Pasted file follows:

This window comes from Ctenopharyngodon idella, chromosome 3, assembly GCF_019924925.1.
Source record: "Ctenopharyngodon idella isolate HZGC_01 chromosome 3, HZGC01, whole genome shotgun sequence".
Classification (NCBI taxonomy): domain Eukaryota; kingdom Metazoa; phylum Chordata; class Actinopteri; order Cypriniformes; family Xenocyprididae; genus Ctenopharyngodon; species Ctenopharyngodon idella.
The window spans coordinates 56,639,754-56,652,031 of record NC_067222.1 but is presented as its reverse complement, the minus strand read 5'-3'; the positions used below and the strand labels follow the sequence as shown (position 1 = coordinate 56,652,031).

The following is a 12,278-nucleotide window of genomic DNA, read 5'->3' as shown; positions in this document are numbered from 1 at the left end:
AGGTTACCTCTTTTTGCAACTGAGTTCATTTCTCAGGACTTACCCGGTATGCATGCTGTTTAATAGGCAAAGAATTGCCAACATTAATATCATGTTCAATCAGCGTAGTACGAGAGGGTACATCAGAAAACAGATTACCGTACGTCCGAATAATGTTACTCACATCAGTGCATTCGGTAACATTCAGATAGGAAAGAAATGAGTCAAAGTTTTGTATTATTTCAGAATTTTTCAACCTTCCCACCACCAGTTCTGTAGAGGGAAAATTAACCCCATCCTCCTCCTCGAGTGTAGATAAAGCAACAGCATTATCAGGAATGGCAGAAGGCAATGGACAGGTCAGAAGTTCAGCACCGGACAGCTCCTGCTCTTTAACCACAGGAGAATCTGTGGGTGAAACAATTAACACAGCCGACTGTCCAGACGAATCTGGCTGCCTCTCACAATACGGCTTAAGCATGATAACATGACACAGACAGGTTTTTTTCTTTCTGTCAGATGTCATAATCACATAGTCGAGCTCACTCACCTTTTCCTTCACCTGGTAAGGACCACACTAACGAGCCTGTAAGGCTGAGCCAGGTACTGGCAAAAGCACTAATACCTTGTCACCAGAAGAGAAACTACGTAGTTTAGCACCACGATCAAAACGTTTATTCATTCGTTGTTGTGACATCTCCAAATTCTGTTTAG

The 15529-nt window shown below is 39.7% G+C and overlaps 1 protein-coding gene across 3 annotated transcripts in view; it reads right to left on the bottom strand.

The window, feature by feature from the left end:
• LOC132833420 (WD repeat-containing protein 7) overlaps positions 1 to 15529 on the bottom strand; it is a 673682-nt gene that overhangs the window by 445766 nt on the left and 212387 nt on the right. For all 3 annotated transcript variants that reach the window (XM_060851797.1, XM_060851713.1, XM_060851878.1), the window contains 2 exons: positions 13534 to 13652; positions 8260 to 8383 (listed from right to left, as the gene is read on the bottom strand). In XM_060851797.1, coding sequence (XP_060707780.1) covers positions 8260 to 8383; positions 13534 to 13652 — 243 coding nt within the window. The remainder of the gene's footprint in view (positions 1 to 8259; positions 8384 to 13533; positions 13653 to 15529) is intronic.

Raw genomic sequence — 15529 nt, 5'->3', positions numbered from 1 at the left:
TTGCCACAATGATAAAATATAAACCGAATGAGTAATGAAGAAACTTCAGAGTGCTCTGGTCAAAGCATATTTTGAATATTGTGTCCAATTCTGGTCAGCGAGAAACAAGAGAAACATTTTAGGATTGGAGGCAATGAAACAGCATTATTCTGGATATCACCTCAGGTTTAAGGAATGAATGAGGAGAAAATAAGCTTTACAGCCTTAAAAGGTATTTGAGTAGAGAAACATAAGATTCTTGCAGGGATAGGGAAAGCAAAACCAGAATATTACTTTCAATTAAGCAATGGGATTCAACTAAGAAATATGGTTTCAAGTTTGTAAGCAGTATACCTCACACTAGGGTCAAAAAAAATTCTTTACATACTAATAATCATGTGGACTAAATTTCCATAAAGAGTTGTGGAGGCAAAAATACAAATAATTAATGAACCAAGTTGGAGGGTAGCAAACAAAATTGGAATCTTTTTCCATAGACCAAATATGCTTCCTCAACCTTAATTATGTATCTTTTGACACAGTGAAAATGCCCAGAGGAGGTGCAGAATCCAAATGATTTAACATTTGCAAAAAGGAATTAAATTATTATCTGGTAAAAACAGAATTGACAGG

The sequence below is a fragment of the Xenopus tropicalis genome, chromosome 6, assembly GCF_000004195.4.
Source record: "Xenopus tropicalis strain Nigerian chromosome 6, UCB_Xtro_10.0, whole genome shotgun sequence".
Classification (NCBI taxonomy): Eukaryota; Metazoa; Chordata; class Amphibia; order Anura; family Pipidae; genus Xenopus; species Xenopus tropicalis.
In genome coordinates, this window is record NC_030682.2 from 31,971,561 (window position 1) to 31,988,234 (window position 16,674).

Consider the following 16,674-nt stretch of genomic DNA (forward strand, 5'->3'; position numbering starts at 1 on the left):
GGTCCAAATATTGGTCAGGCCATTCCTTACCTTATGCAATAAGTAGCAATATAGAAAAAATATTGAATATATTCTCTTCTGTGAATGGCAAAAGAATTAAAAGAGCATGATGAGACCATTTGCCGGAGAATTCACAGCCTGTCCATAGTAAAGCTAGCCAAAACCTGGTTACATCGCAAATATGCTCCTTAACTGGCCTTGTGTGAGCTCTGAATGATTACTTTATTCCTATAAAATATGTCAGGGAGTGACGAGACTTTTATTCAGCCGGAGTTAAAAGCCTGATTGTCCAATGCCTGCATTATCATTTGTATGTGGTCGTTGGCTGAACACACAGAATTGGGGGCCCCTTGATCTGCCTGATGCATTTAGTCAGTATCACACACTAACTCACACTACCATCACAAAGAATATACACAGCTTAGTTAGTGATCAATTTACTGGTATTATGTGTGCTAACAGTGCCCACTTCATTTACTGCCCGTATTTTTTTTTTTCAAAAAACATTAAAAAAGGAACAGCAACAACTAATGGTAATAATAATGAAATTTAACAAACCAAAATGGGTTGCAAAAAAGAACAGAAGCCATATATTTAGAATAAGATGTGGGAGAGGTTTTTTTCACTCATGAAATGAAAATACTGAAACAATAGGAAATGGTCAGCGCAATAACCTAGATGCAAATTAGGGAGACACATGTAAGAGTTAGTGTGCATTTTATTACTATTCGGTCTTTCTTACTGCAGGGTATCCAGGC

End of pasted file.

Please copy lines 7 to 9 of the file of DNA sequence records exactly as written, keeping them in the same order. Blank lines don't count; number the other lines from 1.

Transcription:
The 15529-nt window shown below is 39.7% G+C and overlaps 1 protein-coding gene across 3 annotated transcripts in view; it reads right to left on the bottom strand.

The window, feature by feature from the left end:
• LOC132833420 (WD repeat-containing protein 7) overlaps positions 1 to 15529 on the bottom strand; it is a 673682-nt gene that overhangs the window by 445766 nt on the left and 212387 nt on the right. For all 3 annotated transcript variants that reach the window (XM_060851797.1, XM_060851713.1, XM_060851878.1), the window contains 2 exons: positions 13534 to 13652; positions 8260 to 8383 (listed from right to left, as the gene is read on the bottom strand). In XM_060851797.1, coding sequence (XP_060707780.1) covers positions 8260 to 8383; positions 13534 to 13652 — 243 coding nt within the window. The remainder of the gene's footprint in view (positions 1 to 8259; positions 8384 to 13533; positions 13653 to 15529) is intronic.